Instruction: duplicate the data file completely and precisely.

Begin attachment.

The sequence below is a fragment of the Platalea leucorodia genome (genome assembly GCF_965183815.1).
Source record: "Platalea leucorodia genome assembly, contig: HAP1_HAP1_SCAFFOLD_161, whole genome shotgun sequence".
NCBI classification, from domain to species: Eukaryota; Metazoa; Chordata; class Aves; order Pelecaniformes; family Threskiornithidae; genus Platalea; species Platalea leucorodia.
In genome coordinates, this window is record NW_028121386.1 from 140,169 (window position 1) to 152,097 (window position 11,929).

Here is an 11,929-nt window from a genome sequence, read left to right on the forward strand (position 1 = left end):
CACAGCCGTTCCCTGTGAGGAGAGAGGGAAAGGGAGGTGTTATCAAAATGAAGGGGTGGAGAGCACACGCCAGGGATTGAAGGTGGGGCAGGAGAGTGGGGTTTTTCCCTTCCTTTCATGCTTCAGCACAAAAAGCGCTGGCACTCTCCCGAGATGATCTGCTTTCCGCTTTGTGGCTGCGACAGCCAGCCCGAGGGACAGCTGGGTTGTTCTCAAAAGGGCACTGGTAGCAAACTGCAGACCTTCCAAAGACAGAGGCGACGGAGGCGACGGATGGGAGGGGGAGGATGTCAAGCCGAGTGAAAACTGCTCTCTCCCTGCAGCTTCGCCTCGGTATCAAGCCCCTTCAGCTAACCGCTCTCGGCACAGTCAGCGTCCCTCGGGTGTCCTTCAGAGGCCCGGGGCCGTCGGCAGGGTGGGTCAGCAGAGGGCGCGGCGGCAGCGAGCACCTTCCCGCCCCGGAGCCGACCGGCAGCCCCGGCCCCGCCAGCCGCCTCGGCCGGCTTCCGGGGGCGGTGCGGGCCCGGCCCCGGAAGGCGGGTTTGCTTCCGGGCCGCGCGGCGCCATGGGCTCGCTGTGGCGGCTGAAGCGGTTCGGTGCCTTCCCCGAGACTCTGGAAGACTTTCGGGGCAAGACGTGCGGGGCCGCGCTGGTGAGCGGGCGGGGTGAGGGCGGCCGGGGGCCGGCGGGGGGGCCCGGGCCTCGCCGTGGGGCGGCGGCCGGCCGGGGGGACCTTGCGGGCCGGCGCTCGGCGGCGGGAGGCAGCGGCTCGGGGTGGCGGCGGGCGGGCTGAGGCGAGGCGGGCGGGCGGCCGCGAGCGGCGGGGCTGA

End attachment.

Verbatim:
The sequence below is a fragment of the Platalea leucorodia genome (genome assembly GCF_965183815.1).
Source record: "Platalea leucorodia genome assembly, contig: HAP1_HAP1_SCAFFOLD_161, whole genome shotgun sequence".
NCBI classification, from domain to species: Eukaryota; Metazoa; Chordata; class Aves; order Pelecaniformes; family Threskiornithidae; genus Platalea; species Platalea leucorodia.
In genome coordinates, this window is record NW_028121386.1 from 140,169 (window position 1) to 152,097 (window position 11,929).

Here is an 11,929-nt window from a genome sequence, read left to right on the forward strand (position 1 = left end):
CACAGCCGTTCCCTGTGAGGAGAGAGGGAAAGGGAGGTGTTATCAAAATGAAGGGGTGGAGAGCACACGCCAGGGATTGAAGGTGGGGCAGGAGAGTGGGGTTTTTCCCTTCCTTTCATGCTTCAGCACAAAAAGCGCTGGCACTCTCCCGAGATGATCTGCTTTCCGCTTTGTGGCTGCGACAGCCAGCCCGAGGGACAGCTGGGTTGTTCTCAAAAGGGCACTGGTAGCAAACTGCAGACCTTCCAAAGACAGAGGCGACGGAGGCGACGGATGGGAGGGGGAGGATGTCAAGCCGAGTGAAAACTGCTCTCTCCCTGCAGCTTCGCCTCGGTATCAAGCCCCTTCAGCTAACCGCTCTCGGCACAGTCAGCGTCCCTCGGGTGTCCTTCAGAGGCCCGGGGCCGTCGGCAGGGTGGGTCAGCAGAGGGCGCGGCGGCAGCGAGCACCTTCCCGCCCCGGAGCCGACCGGCAGCCCCGGCCCCGCCAGCCGCCTCGGCCGGCTTCCGGGGGCGGTGCGGGCCCGGCCCCGGAAGGCGGGTTTGCTTCCGGGCCGCGCGGCGCCATGGGCTCGCTGTGGCGGCTGAAGCGGTTCGGTGCCTTCCCCGAGACTCTGGAAGACTTTCGGGGCAAGACGTGCGGGGCCGCGCTGGTGAGCGGGCGGGGTGAGGGCGGCCGGGGGCCGGCGGGGGGGCCCGGGCCTCGCCGTGGGGCGGCGGCCGGCCGGGGGGACCTTGCGGGCCGGCGCTCGGCGGCGGGAGGCAGCGGCTCGGGGTGGCGGCGGGCGGGCTGAGGCGAGGCGGGCGGGCGGCCGCGAGCGGCGGGGCTGA